Interview with Ruth Batson

So Mrs. Batson, when your kids were in school were you satisfied with the quality of the education that they were getting?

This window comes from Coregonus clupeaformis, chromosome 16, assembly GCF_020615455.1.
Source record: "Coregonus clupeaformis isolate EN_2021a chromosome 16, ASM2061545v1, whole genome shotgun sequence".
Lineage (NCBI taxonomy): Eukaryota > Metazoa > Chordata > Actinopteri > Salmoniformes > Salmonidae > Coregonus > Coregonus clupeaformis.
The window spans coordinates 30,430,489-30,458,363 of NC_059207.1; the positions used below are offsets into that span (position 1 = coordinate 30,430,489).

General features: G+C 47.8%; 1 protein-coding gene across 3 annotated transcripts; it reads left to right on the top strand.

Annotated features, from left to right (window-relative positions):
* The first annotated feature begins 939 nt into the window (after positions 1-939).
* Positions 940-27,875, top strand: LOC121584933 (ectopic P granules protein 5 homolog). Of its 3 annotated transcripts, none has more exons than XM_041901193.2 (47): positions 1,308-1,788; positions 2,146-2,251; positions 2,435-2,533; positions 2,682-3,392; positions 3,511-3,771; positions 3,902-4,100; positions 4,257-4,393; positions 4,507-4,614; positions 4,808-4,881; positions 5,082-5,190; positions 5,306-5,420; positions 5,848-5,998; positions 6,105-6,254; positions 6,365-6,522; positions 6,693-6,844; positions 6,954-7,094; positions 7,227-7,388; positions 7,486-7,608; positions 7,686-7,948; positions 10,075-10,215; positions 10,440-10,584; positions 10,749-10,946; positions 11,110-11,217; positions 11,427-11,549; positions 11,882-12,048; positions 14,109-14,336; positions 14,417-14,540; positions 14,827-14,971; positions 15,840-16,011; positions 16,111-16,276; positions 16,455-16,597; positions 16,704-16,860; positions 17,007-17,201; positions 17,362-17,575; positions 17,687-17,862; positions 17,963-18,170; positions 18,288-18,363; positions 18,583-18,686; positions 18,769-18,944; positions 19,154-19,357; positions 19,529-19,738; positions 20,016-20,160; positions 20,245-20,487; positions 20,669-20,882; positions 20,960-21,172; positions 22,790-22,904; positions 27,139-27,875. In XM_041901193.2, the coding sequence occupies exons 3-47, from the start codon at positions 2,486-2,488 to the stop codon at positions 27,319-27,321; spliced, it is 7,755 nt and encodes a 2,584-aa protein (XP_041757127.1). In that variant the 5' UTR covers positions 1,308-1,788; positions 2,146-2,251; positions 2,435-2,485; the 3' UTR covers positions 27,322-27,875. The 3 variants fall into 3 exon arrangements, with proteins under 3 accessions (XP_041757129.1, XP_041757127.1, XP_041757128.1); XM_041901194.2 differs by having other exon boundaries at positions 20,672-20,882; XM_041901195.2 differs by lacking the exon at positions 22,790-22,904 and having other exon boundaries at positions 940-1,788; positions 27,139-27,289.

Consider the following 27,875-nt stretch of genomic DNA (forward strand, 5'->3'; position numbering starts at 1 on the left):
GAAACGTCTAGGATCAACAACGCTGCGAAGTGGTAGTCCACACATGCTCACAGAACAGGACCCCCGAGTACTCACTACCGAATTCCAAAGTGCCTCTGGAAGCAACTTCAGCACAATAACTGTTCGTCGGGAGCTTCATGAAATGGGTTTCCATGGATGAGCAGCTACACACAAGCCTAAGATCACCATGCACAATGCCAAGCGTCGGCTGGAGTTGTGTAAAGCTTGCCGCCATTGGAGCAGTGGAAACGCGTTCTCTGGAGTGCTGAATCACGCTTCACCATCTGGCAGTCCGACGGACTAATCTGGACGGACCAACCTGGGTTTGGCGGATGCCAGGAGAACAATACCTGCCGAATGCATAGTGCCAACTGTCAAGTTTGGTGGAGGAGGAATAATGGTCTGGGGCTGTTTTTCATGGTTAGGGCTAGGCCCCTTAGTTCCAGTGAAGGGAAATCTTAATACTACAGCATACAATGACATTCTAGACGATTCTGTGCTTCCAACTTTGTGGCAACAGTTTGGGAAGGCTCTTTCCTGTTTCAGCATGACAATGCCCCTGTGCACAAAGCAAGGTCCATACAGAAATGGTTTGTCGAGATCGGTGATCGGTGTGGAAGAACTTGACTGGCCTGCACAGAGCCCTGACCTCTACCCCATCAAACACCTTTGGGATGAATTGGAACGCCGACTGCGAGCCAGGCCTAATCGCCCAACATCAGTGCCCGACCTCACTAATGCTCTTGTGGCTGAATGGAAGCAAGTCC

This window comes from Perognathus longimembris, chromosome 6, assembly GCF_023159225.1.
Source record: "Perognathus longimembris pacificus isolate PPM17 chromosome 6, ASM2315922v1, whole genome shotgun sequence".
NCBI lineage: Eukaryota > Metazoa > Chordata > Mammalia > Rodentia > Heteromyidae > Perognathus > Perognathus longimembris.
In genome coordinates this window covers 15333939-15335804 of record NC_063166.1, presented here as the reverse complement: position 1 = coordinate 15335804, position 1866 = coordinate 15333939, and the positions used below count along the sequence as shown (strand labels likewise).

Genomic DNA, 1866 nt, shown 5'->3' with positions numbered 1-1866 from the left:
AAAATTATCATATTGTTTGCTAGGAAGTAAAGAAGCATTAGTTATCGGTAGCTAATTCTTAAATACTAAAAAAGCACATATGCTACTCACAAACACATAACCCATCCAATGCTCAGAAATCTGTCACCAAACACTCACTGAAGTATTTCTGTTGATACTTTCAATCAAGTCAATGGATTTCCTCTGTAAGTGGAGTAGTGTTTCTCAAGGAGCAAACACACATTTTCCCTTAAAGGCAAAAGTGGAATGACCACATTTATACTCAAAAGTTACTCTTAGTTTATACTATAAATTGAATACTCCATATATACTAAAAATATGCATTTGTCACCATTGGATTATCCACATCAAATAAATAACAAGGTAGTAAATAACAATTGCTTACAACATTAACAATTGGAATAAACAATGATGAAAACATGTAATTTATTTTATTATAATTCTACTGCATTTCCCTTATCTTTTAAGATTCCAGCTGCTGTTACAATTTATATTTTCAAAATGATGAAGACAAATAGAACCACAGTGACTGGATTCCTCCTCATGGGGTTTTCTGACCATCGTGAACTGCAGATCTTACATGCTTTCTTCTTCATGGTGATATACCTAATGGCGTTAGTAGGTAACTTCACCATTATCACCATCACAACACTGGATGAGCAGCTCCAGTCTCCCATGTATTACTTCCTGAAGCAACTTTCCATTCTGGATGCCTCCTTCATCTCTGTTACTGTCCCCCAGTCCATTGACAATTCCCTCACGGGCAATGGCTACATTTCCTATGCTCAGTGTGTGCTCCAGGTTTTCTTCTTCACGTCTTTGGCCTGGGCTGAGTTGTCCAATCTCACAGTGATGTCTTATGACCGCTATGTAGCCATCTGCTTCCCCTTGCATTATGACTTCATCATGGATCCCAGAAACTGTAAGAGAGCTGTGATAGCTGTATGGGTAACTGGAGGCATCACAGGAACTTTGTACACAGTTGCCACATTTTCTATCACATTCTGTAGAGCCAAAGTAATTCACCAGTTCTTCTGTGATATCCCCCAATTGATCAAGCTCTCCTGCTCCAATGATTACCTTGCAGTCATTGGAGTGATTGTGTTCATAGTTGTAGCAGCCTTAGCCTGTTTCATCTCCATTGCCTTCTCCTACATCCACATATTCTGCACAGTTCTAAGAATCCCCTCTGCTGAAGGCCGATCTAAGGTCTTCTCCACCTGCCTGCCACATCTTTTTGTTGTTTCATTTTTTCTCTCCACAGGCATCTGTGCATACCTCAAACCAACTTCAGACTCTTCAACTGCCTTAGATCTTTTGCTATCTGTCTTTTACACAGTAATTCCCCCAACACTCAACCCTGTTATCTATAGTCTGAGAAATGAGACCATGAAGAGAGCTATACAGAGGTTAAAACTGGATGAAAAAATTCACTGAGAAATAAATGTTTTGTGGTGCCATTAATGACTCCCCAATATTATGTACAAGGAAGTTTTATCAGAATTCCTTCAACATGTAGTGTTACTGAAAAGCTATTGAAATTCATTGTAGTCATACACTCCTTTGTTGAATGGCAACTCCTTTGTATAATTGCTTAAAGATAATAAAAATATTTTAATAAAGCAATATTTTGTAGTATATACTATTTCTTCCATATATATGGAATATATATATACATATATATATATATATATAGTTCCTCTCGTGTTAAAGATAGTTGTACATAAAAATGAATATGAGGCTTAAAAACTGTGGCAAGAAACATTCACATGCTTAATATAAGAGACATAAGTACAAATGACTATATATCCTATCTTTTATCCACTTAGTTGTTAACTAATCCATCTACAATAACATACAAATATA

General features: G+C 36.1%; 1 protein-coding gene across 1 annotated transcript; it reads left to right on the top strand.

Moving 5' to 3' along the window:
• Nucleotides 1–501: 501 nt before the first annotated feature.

No, I wasn't. But I wasn't sure of why I wasn't satisfied. Ah, there had been a group that had been started in Boston called Parents' Federation, so because I was always interested in education I joined that group and started going to some of their meetings. But then somebody came out and said that a couple of the members in the group were communists and so that broke up that group. In the meantime I was living in the Orchard Park Housing Project and two of my children were attending the Dearborn School. And I was very concerned with their education because I had the feeling from talking with other parents in other parts of the city that the education was different. And because I was convinced of that I went up to the school and I first talked to the principal and he said, "Oh no, no, all the curriculum material is the same." I talked to the teacher and she told me the same thing. And then after a while I noticed that the daughter that I was speaking about in particular began to get science projects. You know, she would come home and she'd have this science project. One of them, the first one she had was talking from room to room on one of those, you know, those can things. And I was very pleased. I said, "Gee, this is nice." This is encouraging, until I heard her saying, "I don't know why I'm the only one with a science project." So I thought this was strange, so I called, "Are you the only kid in your class with a science project?" And she said, "Yes." So then I thought I'd ignore it. I was a young mother with three little kids. And I said, you know, at least I've got this in my school, I'm not going to worry about it. But it bothered me. And I read in the paper that an organization called the National Association for the Advancement of Colored People had opened an office on the corner of Massachusetts Avenue and Tremont Street. So one day I went up there and I saw the President. And I told him this story and I told him that based on the other meetings that I had attended that I felt that something was wrong in the school and particularly in the schools where Black kids were. And the President said to me, well, I'll tell you, he says, we have an educational committee, but our committee deals with scholarships and counseling. We don't have a committee that deals with public school things, and so I'm afraid we can't be very helpful. That was an answer that I found very strange. But I came out and I was kind of discouraged and trying to figure out, well, what should happen in this case. And about three days later the President called me and said, "Um, Mrs. Batson, we've decided to set up a subcommittee which we will call the Public School Committee, and um, we'd like to ask you if you would be the chairperson of that committee." Well, I was so excited, you know, I thought this was wonderful. But that determined my life. My whole life has been pointed in that direction and the improvement of education for Black kids.